“It’s too expensive in downtown [Austin], and the majority of folks that live around downtown are paying a lot more in rent or mortgages,” Holme said. “The ’burbs have the right type of employee, coupled with land prices and affordability.”

One corporation, Voltabox of Texas, opened July 20 at Scottsdale Crossing Commerce Park on Toll 183A. The lithium-ion battery system manufacturer was unable to find flex space for its permanent headquarters in Cedar Park and decided to build its own, Chief Operating Officer Rick Herndon said.

“While we did look at some existing properties that were available, nothing met the criteria that we were looking for,” Herndon said.

Market recovery
Brewer said few new developers have responded to high space demand because of leftover uncertainty after the 2008 market crash. Brewer said the uncertainty especially affects speculative construction—proposed office or flex buildings that do not yet have tenants.

“Years ago financial institutions would fund a speculative building [construction] at the drop of a hat,” Brewer said. “With the crash in [2008] they became much more stringent.”

Holme said the 2008 crash made lenders and developers especially wary of funding speculative commercial projects in areas outside Central Austin.
“In the years of 2006 to 2009, the far northwest [area] had a bunch of buildings that were developed on spec … without having tenants who wanted them,” he said. “Fast forward to 2015, and while developers technically could get a lender or capital partner to [fund a project] on spec, typically they’re a little bit more conservative. … And as you venture out in the ’burbs, it just takes a while for money and developers to invest in that area.”
Development between cities often helps broaden perceptions of economic hotspots, he said.

“After a few more developments between The Domain and [SH] 45, you’re not going to know unless you look on a map where one [city] stops and the other begins,” Holme said.

Anticipating development
Brewer said Cedar Park is in discussions with companies to build new office or flex buildings in employer hubs such as Scottsdale Crossing.
However, the city could use a variety of employment centers at prime locations throughout Cedar Park, including developments that may blend both office and flex buildings. Brewer said the city’s proposed redevelopment plan for Bell Boulevard or any future development in Lime Creek Quarry—which the city will purchase from Austin—could include both kinds of uses.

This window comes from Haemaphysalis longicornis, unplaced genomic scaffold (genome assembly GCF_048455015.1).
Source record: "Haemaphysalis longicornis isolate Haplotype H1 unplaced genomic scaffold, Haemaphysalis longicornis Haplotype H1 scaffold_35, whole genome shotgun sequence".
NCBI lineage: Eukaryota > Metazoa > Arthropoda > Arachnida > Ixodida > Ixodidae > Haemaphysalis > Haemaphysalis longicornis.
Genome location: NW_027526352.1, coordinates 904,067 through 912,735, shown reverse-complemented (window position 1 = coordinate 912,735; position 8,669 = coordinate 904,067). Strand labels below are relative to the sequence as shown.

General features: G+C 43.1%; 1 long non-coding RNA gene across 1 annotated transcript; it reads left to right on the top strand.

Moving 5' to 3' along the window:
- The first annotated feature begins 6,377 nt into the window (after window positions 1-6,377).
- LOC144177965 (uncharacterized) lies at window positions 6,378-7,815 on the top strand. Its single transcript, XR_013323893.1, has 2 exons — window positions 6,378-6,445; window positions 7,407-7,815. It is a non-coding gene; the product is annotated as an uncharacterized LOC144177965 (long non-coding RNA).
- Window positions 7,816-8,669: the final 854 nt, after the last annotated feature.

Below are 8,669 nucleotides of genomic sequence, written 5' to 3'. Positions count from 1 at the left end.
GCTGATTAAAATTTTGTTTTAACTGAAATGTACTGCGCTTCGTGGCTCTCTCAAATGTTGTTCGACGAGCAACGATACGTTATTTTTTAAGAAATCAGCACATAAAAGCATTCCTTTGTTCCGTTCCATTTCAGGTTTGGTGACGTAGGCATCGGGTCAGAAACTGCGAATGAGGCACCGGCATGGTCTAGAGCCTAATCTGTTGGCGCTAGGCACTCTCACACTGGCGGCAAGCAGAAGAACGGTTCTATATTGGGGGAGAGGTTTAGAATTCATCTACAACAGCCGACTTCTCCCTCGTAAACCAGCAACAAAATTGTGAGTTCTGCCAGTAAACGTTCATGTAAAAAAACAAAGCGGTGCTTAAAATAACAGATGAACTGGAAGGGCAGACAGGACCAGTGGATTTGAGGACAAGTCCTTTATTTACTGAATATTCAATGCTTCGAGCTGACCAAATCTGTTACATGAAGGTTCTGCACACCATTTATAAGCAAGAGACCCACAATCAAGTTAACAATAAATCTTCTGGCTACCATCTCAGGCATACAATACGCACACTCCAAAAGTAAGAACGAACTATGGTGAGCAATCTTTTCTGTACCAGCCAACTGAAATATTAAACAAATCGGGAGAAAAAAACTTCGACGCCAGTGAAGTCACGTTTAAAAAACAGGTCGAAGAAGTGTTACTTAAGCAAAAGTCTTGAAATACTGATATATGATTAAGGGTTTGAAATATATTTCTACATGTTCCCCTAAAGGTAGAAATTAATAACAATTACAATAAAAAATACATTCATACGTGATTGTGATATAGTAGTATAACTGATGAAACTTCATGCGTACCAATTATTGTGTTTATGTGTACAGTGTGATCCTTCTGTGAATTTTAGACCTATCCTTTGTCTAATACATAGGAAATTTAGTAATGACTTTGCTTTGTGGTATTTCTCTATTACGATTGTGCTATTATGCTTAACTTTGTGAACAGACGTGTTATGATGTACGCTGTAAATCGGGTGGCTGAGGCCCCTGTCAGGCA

A new 100,000-square-foot flex building or 30,000-square-foot office building would go a long way to easing the city’s space shortage, Brewer said. A developer proposing such a project may also find city leaders willing to consider reimbursing infrastructure costs, he said.

“We feel very confident that we could have tenants in those buildings as they were under construction,” Brewer said.

Already city leaders are talking with four developers who have expressed interest.

“A couple of them are basically looking at doing just office buildings, straight-up office space, and the others are talking about doing some sort of flex space that could be office, light assembly, warehouse distribution, [research and development] kind of space,” Brewer said. “We feel pretty confident that we’re going to see something come out of those discussions.”

Holme said trends point to inevitable growth in Cedar Park’s office and flex space.

“Naturally over time, as Austin grows, everything surrounding Austin is also going to grow with it,” Holme said. “In the world of development and growth over time, Cedar Park is a relatively new addition to the Austin metro area. Northwest [Austin] has been there a long time, but only in the last five years or so have we seen Cedar Park’s real growth.”

New companies lack leasing space in Cedar Park